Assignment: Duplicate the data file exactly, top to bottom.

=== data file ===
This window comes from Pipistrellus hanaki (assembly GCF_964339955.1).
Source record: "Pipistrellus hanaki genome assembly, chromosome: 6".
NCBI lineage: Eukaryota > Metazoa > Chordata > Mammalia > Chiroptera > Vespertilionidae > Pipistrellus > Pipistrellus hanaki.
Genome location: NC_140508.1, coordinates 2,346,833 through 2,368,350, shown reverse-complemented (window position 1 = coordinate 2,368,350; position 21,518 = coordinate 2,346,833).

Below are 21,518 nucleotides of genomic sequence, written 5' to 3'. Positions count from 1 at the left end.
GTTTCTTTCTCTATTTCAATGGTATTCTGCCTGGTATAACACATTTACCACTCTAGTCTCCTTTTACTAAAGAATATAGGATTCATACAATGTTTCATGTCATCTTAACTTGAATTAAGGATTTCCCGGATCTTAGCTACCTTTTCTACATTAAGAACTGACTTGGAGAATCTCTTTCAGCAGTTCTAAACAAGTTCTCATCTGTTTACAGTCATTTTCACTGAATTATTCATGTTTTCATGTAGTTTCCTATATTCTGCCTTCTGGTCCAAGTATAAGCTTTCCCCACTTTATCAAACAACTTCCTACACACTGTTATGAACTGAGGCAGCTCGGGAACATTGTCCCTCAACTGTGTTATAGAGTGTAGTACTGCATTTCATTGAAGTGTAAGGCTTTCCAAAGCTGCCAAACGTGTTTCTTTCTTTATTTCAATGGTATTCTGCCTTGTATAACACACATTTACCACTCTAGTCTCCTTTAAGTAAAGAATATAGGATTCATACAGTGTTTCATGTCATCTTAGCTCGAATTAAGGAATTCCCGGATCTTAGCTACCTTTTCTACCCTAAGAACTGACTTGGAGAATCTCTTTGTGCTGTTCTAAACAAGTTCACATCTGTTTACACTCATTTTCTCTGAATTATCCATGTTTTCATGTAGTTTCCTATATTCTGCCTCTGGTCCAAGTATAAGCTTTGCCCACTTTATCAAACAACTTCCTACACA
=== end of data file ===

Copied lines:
This window comes from Pipistrellus hanaki (assembly GCF_964339955.1).
Source record: "Pipistrellus hanaki genome assembly, chromosome: 6".
NCBI lineage: Eukaryota > Metazoa > Chordata > Mammalia > Chiroptera > Vespertilionidae > Pipistrellus > Pipistrellus hanaki.
Genome location: NC_140508.1, coordinates 2,346,833 through 2,368,350, shown reverse-complemented (window position 1 = coordinate 2,368,350; position 21,518 = coordinate 2,346,833).

Below are 21,518 nucleotides of genomic sequence, written 5' to 3'. Positions count from 1 at the left end.
GTTTCTTTCTCTATTTCAATGGTATTCTGCCTGGTATAACACATTTACCACTCTAGTCTCCTTTTACTAAAGAATATAGGATTCATACAATGTTTCATGTCATCTTAACTTGAATTAAGGATTTCCCGGATCTTAGCTACCTTTTCTACATTAAGAACTGACTTGGAGAATCTCTTTCAGCAGTTCTAAACAAGTTCTCATCTGTTTACAGTCATTTTCACTGAATTATTCATGTTTTCATGTAGTTTCCTATATTCTGCCTTCTGGTCCAAGTATAAGCTTTCCCCACTTTATCAAACAACTTCCTACACACTGTTATGAACTGAGGCAGCTCGGGAACATTGTCCCTCAACTGTGTTATAGAGTGTAGTACTGCATTTCATTGAAGTGTAAGGCTTTCCAAAGCTGCCAAACGTGTTTCTTTCTTTATTTCAATGGTATTCTGCCTTGTATAACACACATTTACCACTCTAGTCTCCTTTAAGTAAAGAATATAGGATTCATACAGTGTTTCATGTCATCTTAGCTCGAATTAAGGAATTCCCGGATCTTAGCTACCTTTTCTACCCTAAGAACTGACTTGGAGAATCTCTTTGTGCTGTTCTAAACAAGTTCACATCTGTTTACACTCATTTTCTCTGAATTATCCATGTTTTCATGTAGTTTCCTATATTCTGCCTCTGGTCCAAGTATAAGCTTTGCCCACTTTATCAAACAACTTCCTACACA